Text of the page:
Viola philippii Leybold
Viola microphylla, Viola philippii var. philippii
This species is native to Chile.
Viola philippii is a small perennial plant that forms rosettes of semi-succulent, beautifully textured leaves with reddish crenate margins. The rosettes grow up to 2 inches (5 cm) tall. Leaves are gray-green to purplish-brown with hairy edges. They change the color to blend in with their backgrounds. Flowers are white, tinged with pink, have five petals, and appear from spring to early summer.
The specific epithet "philippii" probably honors Federico Philippi (1838-1910), a zoologist and botanist active in Chile. He was the youngest son of the famed paleontologist and zoologist Rodolfo Amando Philippi.
How to Grow and Care for Viola philippii
Rosulate Violas have a reputation for being difficult to keep alive. Therefore, cold conditions, soil containing adequate nutrients, and as much light as possible are essential.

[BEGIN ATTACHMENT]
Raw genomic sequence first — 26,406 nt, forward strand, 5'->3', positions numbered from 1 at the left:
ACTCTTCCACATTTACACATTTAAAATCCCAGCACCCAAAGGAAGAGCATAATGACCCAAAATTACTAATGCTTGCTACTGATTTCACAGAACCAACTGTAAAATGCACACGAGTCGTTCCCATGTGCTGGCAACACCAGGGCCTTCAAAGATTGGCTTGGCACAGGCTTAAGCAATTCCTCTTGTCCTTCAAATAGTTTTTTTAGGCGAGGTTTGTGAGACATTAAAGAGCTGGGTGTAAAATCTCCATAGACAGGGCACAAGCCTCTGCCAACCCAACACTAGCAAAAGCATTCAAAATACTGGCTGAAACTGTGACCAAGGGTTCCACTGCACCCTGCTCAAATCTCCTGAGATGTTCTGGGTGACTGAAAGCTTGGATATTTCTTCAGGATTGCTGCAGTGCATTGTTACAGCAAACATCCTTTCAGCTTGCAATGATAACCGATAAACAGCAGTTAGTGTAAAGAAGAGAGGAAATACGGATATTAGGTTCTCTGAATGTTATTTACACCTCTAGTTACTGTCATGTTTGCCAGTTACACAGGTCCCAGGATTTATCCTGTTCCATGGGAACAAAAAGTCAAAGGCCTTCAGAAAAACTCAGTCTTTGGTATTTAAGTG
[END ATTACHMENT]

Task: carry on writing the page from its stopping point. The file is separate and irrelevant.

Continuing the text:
Soil: They grow in relatively bare loose soils, often volcanic in origin.
Hardiness: Viola philippii can withstand temperatures as low as 0 to 50 °F (-17.8 to 10 °C), USDA hardiness zones 7a to 11b.
Propagation: Rosulate Violas are grown only from seed and with some patience.
The main problem with these plants is etiolation, caused by a lack of light, which results in elongation of the compact rosettes. However, it is known that in any bunch of seedlings, some of them will quickly etiolate, while others may not. So there is some scope in selecting Rosulate Violas more likely to grow satisfactorily in cultivation.
Learn more at How to Grow and Care for Rosulate Violas.
Toxicity of Viola philippii
Violas are nontoxic for humans and pets. Both the flowers and leaves are edible fresh, cooked, or dried.
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